(Psalm 23, John 10.1-10)
In the name of the Father, and of the Son, and of the Holy Spirit. Amen.
Our readings today began with the much loved Psalm 23. ‘The Lord is my Shepherd’ has been recited and sung for thousands of years. There is something deeply reassuring and comforting about these well known words from the psalm.
What are your favourite lines?
The thought of lying down in green pasture, beside still waters?
Or of sitting down at the table with God, and receiving the overflowing cup?
I felt particularly moved, as we sit at home and unable to meet in our churches, by the psalmist’s promise to dwell in the house of the Lord for ever. How I yearn to return to our sacred spaces, and how I yearn for that place in the eternal presence of God.
There are also words here that speak into our very situation – “though I walk through the valley of the shadow of death, I will fear no evil – for you are with me.”
How wonderful to remember that. God is with us. Even when it is dark and perilous, God walks besides us, our Emmanuel.
And then today’s passage from the Gospel of St John is also packed full of imagery and metaphor, which Jesus uses to tell us about God, about his own nature, and it builds upon that precious psalm.
Jesus places himself into the heart of the psalm by depicting himself as the shepherd in charge of the sheep. We are told that as one of Christ’s flock, we lack nothing if we follow our Shepherd. Often we pray to keep our eyes set on Jesus, but in this passage we are called to listen for Christ’s voice and respond to it.
And we are to know the difference between Jesus and strangers. There is an intimacy of relationship here. To know someone’s voice, and to be known by them, is a relationship which takes time. Trust and confidence is built up.
He extends the metaphor with one of the great “I am” sayings: “I am the door of the sheepfold” (John 10.7-9).
The seven “I am” sayings from John’s Gospel are not stand alone sayings, but are intertwined and build upon each other. They all have in common a sense of revealing the links to the Hebrew Scriptures, both the name of God at the burning bush (“I AM who I AM” – Exodus 3.14), but also as a reflection of key ideals of Israel or the promised Messiah.
They lead to an understanding of Jesus as strongly and inherently connected with the divine; Jesus can take upon God’s name because he is the very expression of God himself. Depicting himself as the Door, this saying is not only about Jesus, but also about those who oppose him. It has resonance with the saying in John 14.6 about being the ‘way’; only through belief in Jesus does safety or salvation lie.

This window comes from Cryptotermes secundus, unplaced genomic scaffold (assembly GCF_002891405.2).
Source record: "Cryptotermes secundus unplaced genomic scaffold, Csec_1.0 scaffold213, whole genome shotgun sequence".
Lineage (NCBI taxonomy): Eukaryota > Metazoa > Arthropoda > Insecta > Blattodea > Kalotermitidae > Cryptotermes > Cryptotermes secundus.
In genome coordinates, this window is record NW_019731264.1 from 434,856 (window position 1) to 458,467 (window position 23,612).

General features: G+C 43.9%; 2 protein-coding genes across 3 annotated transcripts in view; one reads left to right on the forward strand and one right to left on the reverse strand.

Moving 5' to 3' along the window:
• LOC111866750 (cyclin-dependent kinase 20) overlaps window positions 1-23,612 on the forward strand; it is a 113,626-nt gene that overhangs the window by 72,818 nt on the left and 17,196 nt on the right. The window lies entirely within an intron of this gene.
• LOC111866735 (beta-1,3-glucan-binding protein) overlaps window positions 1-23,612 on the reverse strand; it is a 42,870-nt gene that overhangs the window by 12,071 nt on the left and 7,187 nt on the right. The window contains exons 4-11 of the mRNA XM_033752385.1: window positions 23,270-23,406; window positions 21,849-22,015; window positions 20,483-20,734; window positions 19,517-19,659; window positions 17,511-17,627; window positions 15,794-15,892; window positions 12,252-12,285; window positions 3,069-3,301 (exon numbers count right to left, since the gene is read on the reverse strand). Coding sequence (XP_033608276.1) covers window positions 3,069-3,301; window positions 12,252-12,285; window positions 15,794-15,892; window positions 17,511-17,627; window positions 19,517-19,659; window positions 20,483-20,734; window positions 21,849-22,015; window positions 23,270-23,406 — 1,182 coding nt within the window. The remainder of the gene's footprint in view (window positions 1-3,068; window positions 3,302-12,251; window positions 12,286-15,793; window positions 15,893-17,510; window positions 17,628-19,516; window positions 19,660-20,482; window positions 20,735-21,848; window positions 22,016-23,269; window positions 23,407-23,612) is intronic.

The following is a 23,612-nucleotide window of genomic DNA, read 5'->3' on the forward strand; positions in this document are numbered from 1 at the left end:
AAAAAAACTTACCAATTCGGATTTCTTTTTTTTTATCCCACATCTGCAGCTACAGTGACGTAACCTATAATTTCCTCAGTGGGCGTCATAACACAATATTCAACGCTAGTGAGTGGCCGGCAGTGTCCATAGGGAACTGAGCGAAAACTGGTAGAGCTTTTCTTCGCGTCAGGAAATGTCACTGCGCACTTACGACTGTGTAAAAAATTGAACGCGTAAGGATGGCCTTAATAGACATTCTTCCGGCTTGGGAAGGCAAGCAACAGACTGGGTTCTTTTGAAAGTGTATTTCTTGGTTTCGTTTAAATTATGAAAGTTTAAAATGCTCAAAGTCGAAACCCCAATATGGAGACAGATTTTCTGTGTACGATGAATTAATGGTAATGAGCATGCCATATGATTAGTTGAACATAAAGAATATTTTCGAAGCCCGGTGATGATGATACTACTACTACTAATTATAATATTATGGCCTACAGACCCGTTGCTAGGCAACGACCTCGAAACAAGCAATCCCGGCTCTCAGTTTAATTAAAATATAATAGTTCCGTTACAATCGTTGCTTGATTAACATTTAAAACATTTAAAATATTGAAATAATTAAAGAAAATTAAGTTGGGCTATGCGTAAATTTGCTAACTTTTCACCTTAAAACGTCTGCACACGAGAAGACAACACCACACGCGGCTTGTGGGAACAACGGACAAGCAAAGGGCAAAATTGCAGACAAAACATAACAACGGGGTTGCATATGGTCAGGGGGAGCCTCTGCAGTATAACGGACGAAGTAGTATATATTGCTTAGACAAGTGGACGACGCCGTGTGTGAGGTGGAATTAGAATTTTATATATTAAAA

In the Extraordinary Jubilee of Mercy (2015-2016) Bishop Martin led a pilgrimage to Rome and Assisi. The great Holy Doors of the major basilicas in Rome, normally sealed by mortar and cement from the inside so that they cannot be opened, were ceremoniously opened for the pilgrims to enter through them.
On more than one occasion a sign was placed by these huge and extraordinary doors that read simply “I AM the door”. We entered not as tourists just entering another beautiful church, but as members of Christ’s flock, through Christ, and into the sacred space dedicated to God.
Although our reading today did not continue any further, in the very next line Jesus went on to say “I am the good shepherd” (John 10.11-14). Jesus changed his metaphor slightly from gate to shepherd.
Part of this has historical context, since shepherds sheltering their sheep in caves over night would have laid themselves down to prevent the sheep from escaping or predators from entering the cave. Jesus is therefore both gate and shepherd at the same time.
But it isn’t about keeping everyone in a sheep-based lockdown. Notice how the flock are to go in and out and find pasture. Yes, there is safety in Jesus, but it is not a cotton-wool, protective bubble. Retreat and mission, moving and breathing in and out through Christ.
These are powerful images of Jesus, and today I invite you to spend a little time reflecting on them and how Jesus speaks to you through them.
How do you see yourself? Sheep in his flock, or pilgrim passing through his door?
How do you relate to Jesus? How do you listen for his voice?
Perhaps you are a seeker, tentatively thinking about knocking upon that door. Today consider asking Jesus to let you in and receive life from him.
Jesus reassures us that if we follow him, and accept all that he wants to give us, we will receive life in abundance. Our cup shall be full.
(Photo taken in Rome, 2016 during the Diocesan pilgrimage for the Year of Mercy)